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Prop. 21: Rent Control Returns To California Ballot Amid Pandemic, Presidential Race

SAN FRANCISCO (CBS SF) -- Rent control could be expanded statewide if voters approve Proposition 21.

"Prop 21 allows us to limit housing costs, it allows us to preserve affordable housing and thereby to prevent homelessness," Rene Moya, the Campaign Director for Proposition 21 said.

"It's just bad housing policy," said Rental Housing Association President Sid Lakireddy. "I mean, there is a housing crisis, but this is not the solution to the housing crisis."

Proposition 21 gives cities the ability to expand rent control and would apply to housing that is more than 15 years old. It could also be applied to single-family homes or condos if the owner has more than two properties. It also limits rent increases when a new renter moves in.

Prop 21 is a referendum on the Costa-Hawkins Rental Housing Act, a 1995 law that drastically changed each city's ability to enact rent control. Voters were faced with a similar choice to expand rent control and make changes to Costa-Hawkins with Prop 10 back in 2018, but it didn't pass.

"This is a presidential year, we know that the electorate will be several million, much larger than it was in 2018, it'll be a more representative sample of the state of California," Moya said.

Moya says it'll be different this time and that COVID-19 is making people more aware of tenants who are living on the edge.

"Over five million renters in the State of California are at risk of losing their homes in the coming months and that is on top of the fact that already a majority of renters in the state were paying too much money on rent," Moya said.

The Legislative Analyst's office says Prop 21 will result in tens of millions of dollars in lost revenue to the state every year, which is one reason why Lakireddy opposes it.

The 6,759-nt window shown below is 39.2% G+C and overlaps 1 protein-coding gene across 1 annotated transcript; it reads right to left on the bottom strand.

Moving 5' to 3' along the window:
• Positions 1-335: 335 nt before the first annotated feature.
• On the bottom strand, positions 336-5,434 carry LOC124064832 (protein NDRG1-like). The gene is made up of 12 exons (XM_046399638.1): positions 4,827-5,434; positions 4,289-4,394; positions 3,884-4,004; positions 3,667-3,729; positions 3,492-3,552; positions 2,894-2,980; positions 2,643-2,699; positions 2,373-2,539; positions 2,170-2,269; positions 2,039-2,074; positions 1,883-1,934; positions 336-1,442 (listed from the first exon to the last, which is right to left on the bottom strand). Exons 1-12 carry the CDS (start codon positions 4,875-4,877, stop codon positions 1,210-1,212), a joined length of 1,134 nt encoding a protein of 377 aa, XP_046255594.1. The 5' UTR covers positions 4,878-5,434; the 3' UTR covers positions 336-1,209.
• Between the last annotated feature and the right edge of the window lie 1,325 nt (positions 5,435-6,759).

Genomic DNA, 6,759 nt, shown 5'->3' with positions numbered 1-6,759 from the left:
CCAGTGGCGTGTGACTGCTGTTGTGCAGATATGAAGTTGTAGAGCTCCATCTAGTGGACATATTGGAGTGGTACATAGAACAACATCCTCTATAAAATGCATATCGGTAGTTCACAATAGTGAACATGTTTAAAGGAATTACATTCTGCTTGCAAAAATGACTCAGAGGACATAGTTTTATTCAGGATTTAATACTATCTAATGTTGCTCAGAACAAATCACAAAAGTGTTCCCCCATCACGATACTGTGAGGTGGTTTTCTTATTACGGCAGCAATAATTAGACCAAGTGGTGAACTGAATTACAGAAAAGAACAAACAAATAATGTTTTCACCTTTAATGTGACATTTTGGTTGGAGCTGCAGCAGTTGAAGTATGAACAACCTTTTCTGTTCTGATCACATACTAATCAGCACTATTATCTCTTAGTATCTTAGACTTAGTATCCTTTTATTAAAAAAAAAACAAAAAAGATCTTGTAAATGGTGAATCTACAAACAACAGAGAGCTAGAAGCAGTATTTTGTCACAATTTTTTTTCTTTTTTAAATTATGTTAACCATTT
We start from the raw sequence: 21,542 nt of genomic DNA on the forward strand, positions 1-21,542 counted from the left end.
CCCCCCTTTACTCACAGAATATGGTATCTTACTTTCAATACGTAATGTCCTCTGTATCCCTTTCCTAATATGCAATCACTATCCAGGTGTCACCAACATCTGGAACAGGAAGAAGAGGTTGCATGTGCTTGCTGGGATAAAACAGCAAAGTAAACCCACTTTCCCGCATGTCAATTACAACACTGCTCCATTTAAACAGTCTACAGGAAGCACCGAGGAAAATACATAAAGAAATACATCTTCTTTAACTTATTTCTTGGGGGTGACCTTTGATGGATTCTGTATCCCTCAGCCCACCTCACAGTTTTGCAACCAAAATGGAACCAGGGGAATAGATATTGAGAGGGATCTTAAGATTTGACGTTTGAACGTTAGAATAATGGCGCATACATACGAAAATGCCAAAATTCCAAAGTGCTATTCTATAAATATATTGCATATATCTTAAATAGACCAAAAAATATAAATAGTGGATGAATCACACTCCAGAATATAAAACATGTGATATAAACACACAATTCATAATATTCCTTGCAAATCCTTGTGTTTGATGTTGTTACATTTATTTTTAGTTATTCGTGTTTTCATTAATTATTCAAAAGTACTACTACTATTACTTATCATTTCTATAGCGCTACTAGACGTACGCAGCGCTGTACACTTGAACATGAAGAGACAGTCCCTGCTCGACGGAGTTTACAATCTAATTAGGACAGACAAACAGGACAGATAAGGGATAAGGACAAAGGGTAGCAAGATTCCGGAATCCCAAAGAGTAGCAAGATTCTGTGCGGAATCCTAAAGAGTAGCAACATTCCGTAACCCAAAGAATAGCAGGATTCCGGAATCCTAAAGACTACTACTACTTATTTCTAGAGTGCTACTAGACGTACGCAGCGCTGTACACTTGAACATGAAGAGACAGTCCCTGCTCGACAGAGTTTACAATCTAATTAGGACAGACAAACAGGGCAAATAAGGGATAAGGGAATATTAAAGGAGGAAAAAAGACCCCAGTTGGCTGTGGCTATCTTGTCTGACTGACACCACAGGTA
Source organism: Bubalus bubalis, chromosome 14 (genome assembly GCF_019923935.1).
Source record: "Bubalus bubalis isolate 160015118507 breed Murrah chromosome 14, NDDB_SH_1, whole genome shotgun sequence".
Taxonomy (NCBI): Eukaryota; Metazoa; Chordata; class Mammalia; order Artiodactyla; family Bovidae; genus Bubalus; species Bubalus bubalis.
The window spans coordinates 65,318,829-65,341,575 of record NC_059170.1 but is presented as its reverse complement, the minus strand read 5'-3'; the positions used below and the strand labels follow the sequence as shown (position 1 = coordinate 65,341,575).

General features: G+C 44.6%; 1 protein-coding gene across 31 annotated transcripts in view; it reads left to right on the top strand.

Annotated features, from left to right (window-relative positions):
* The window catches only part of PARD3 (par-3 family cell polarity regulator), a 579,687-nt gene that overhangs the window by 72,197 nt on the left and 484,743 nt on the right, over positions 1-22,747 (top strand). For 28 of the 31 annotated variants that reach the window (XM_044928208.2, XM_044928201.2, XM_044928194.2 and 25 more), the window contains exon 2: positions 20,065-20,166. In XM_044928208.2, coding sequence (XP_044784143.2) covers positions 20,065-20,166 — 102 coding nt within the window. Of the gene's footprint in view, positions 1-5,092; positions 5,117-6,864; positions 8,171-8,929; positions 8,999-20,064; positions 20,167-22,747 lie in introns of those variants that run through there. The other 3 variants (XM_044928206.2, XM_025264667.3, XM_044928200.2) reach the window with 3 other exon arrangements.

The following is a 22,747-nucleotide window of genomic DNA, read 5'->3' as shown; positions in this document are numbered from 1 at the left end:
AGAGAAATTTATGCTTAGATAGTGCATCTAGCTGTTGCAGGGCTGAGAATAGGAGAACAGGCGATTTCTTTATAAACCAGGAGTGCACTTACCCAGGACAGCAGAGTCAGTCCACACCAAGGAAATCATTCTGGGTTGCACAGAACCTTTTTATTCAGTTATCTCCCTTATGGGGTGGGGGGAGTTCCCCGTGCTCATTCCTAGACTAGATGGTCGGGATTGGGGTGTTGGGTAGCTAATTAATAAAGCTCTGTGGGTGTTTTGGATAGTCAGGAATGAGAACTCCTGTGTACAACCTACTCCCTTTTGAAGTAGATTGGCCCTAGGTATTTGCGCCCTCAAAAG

"It decreases the value of housing stock, hence decreasing revenue to cities and it decreases the quality of housing while increasing the rent for that lower quality housing," Lakireddy said.

He's a small property owner and says rent control in cities like San Francisco and San Jose is keeping rents high during the pandemic, as landlords don't want to drop prices for current tenants out of fear they'll struggle to raise them again when the market recovers.

"You would see rents come down even more if there was no rent control, because at least then you could bring them back around when the economy comes back," Lakireddy said.

Supporters of Prop 21 include Sen. Bernie Sanders, Congresswoman Maxine Waters and the Democratic Party of California. Opposed are Gov. Gavin Newsom, the California Apartment Association and the California Builders Alliance.

Real estate groups spent $76 million fighting Prop 10 in 2018; so far, the "No" side is outraising the "Yes" side yet again. Supporters have spent just over $24 million so far; opponents just over $44 million.

"We're going to have to just kick the can down the road, you may make a few people today happy, but overall, as a state, I think we'll suffer again," Lakireddy said.

"We all need this and we all need it to be able to confront, especially the bad actors, those giant corporations who are buying our housing stock and making housing in this state unaffordable," Moya said.

59% of Californians voted against Prop 10 in 2018. Supporters hope with a larger percentage of people voting in a presidential year things will be different this time around.

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